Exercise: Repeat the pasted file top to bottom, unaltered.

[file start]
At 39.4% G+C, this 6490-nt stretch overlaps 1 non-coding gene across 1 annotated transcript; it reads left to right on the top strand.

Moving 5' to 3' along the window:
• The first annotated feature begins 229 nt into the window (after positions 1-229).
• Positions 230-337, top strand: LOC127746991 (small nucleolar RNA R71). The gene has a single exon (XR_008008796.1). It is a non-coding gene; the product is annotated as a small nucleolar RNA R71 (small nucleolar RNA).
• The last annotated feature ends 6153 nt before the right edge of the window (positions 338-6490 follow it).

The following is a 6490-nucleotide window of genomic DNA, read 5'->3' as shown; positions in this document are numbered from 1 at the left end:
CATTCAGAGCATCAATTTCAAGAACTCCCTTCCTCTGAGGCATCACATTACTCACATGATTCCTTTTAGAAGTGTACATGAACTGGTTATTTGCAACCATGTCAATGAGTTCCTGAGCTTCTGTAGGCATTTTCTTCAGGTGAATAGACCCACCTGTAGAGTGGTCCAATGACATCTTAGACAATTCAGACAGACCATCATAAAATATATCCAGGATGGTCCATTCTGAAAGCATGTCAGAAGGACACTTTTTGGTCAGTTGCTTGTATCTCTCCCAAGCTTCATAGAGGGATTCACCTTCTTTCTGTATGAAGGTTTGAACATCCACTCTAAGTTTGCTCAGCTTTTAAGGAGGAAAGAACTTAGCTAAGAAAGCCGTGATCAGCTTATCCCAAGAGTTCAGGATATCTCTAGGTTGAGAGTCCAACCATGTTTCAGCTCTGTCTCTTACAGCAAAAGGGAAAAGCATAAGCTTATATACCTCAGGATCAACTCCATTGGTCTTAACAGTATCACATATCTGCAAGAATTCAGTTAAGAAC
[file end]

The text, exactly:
At 39.4% G+C, this 6490-nt stretch overlaps 1 non-coding gene across 1 annotated transcript; it reads left to right on the top strand.

Moving 5' to 3' along the window:
• The first annotated feature begins 229 nt into the window (after positions 1-229).
• Positions 230-337, top strand: LOC127746991 (small nucleolar RNA R71). The gene has a single exon (XR_008008796.1). It is a non-coding gene; the product is annotated as a small nucleolar RNA R71 (small nucleolar RNA).
• The last annotated feature ends 6153 nt before the right edge of the window (positions 338-6490 follow it).

The following is a 6490-nucleotide window of genomic DNA, read 5'->3' as shown; positions in this document are numbered from 1 at the left end:
CATTCAGAGCATCAATTTCAAGAACTCCCTTCCTCTGAGGCATCACATTACTCACATGATTCCTTTTAGAAGTGTACATGAACTGGTTATTTGCAACCATGTCAATGAGTTCCTGAGCTTCTGTAGGCATTTTCTTCAGGTGAATAGACCCACCTGTAGAGTGGTCCAATGACATCTTAGACAATTCAGACAGACCATCATAAAATATATCCAGGATGGTCCATTCTGAAAGCATGTCAGAAGGACACTTTTTGGTCAGTTGCTTGTATCTCTCCCAAGCTTCATAGAGGGATTCACCTTCTTTCTGTATGAAGGTTTGAACATCCACTCTAAGTTTGCTCAGCTTTTAAGGAGGAAAGAACTTAGCTAAGAAAGCCGTGATCAGCTTATCCCAAGAGTTCAGGATATCTCTAGGTTGAGAGTCCAACCATGTTTCAGCTCTGTCTCTTACAGCAAAAGGGAAAAGCATAAGCTTATATACCTCAGGATCAACTCCATTGGTCTTAACAGTATCACATATCTGCAAGAATTCAGTTAAGAAC